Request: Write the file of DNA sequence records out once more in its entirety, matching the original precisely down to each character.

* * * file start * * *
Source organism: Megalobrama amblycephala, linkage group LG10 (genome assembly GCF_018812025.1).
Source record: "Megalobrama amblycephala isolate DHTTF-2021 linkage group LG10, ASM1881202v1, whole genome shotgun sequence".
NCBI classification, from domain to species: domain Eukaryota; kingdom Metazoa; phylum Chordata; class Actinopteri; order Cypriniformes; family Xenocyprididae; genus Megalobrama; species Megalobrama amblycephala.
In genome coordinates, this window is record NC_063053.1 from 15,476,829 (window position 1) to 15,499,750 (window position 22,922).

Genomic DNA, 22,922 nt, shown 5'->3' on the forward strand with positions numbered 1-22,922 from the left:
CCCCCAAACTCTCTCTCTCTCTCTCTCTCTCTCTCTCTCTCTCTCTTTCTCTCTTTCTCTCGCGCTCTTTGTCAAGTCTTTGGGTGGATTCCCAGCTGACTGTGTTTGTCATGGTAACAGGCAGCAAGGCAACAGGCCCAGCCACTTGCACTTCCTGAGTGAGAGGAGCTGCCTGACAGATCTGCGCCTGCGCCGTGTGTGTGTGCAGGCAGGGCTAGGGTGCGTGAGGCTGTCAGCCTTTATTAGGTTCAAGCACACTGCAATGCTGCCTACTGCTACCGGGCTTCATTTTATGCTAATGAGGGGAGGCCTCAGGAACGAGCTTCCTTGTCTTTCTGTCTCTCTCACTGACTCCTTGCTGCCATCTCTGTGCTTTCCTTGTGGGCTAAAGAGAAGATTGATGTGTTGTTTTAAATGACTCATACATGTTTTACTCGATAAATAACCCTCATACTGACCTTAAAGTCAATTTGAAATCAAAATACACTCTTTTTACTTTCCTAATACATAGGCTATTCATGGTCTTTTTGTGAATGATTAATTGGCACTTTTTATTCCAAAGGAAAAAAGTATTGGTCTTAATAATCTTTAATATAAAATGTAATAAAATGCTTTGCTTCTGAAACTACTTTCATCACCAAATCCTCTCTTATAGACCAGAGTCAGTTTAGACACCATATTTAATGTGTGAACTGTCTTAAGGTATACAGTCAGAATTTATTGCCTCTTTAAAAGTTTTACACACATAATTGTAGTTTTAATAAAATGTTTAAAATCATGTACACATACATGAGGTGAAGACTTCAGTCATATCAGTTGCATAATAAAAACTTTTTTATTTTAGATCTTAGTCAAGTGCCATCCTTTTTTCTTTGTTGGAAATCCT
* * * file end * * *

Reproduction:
Source organism: Megalobrama amblycephala, linkage group LG10 (genome assembly GCF_018812025.1).
Source record: "Megalobrama amblycephala isolate DHTTF-2021 linkage group LG10, ASM1881202v1, whole genome shotgun sequence".
NCBI classification, from domain to species: domain Eukaryota; kingdom Metazoa; phylum Chordata; class Actinopteri; order Cypriniformes; family Xenocyprididae; genus Megalobrama; species Megalobrama amblycephala.
In genome coordinates, this window is record NC_063053.1 from 15,476,829 (window position 1) to 15,499,750 (window position 22,922).

Genomic DNA, 22,922 nt, shown 5'->3' on the forward strand with positions numbered 1-22,922 from the left:
CCCCCAAACTCTCTCTCTCTCTCTCTCTCTCTCTCTCTCTCTCTCTTTCTCTCTTTCTCTCGCGCTCTTTGTCAAGTCTTTGGGTGGATTCCCAGCTGACTGTGTTTGTCATGGTAACAGGCAGCAAGGCAACAGGCCCAGCCACTTGCACTTCCTGAGTGAGAGGAGCTGCCTGACAGATCTGCGCCTGCGCCGTGTGTGTGTGCAGGCAGGGCTAGGGTGCGTGAGGCTGTCAGCCTTTATTAGGTTCAAGCACACTGCAATGCTGCCTACTGCTACCGGGCTTCATTTTATGCTAATGAGGGGAGGCCTCAGGAACGAGCTTCCTTGTCTTTCTGTCTCTCTCACTGACTCCTTGCTGCCATCTCTGTGCTTTCCTTGTGGGCTAAAGAGAAGATTGATGTGTTGTTTTAAATGACTCATACATGTTTTACTCGATAAATAACCCTCATACTGACCTTAAAGTCAATTTGAAATCAAAATACACTCTTTTTACTTTCCTAATACATAGGCTATTCATGGTCTTTTTGTGAATGATTAATTGGCACTTTTTATTCCAAAGGAAAAAAGTATTGGTCTTAATAATCTTTAATATAAAATGTAATAAAATGCTTTGCTTCTGAAACTACTTTCATCACCAAATCCTCTCTTATAGACCAGAGTCAGTTTAGACACCATATTTAATGTGTGAACTGTCTTAAGGTATACAGTCAGAATTTATTGCCTCTTTAAAAGTTTTACACACATAATTGTAGTTTTAATAAAATGTTTAAAATCATGTACACATACATGAGGTGAAGACTTCAGTCATATCAGTTGCATAATAAAAACTTTTTTATTTTAGATCTTAGTCAAGTGCCATCCTTTTTTCTTTGTTGGAAATCCT